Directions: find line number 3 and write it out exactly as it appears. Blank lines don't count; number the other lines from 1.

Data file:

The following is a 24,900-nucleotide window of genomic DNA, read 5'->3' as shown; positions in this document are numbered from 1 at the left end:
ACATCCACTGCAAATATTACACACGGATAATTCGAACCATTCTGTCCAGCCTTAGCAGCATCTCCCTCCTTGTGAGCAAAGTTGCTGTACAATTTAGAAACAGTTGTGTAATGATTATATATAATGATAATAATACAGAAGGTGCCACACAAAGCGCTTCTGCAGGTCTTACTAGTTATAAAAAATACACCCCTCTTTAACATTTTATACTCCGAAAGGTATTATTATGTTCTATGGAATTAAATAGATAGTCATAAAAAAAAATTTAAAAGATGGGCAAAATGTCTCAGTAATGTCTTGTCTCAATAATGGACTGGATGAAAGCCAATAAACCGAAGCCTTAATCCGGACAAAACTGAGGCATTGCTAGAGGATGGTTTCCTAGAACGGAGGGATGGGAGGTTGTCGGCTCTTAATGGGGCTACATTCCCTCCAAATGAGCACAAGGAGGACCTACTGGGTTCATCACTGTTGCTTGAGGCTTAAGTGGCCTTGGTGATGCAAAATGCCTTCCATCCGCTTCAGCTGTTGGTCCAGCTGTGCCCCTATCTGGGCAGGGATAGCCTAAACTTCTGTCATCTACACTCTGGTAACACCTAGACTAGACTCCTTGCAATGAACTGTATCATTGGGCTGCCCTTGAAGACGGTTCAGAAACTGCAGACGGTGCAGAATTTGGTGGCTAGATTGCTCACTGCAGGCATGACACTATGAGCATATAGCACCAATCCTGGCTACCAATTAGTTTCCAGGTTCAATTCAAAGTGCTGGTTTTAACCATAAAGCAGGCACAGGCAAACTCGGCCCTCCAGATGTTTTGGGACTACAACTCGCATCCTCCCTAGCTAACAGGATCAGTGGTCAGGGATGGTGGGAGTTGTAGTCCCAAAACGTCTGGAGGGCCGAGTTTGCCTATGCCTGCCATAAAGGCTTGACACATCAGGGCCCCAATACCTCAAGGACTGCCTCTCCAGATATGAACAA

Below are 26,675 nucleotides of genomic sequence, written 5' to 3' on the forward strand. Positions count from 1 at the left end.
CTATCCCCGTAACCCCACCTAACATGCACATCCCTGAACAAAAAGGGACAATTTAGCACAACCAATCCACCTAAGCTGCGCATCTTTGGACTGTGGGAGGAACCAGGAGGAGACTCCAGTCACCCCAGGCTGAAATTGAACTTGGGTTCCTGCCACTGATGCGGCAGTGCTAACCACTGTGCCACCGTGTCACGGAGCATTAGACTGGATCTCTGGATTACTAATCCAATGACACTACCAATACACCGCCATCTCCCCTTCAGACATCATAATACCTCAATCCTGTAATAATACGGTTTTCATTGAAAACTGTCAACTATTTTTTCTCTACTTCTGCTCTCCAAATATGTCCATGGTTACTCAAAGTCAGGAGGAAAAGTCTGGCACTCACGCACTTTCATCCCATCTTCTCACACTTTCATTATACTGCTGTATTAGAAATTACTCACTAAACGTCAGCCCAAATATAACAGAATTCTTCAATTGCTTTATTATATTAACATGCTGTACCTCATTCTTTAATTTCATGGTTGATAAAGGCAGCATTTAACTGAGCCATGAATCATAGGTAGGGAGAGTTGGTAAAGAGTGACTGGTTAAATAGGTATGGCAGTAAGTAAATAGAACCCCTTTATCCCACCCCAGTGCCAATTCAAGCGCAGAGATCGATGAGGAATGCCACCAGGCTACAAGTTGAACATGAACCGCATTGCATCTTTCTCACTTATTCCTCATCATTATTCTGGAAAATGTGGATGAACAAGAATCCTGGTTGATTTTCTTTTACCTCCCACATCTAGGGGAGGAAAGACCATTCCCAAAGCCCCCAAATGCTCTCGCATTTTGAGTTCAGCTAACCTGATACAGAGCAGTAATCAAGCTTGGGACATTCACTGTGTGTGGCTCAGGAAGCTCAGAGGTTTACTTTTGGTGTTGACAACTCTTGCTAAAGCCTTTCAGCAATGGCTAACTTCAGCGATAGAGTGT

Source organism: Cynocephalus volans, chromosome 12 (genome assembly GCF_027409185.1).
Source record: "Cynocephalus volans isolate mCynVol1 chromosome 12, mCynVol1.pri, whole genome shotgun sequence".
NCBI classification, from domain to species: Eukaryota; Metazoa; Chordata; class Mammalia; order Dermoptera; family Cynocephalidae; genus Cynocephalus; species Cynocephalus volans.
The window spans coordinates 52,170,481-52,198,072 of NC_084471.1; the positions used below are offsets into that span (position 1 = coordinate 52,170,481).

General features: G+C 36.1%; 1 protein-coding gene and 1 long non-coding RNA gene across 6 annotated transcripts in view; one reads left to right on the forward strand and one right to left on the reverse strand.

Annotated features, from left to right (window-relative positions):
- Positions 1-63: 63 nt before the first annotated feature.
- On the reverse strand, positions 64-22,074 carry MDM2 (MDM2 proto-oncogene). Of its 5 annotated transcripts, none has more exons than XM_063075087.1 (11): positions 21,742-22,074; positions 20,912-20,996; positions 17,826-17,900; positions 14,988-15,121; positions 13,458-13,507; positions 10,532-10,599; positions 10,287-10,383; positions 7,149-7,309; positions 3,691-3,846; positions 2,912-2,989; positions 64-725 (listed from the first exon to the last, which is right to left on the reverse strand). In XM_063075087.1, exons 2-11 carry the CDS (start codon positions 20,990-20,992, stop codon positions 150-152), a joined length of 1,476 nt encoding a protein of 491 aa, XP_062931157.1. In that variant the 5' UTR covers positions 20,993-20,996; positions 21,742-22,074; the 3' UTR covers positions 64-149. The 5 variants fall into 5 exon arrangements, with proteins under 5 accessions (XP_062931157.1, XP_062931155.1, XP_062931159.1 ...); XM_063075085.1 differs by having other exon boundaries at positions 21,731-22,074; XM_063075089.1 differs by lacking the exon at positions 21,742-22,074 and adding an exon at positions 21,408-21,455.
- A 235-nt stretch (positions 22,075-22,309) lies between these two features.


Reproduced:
Below are 26,675 nucleotides of genomic sequence, written 5' to 3' on the forward strand. Positions count from 1 at the left end.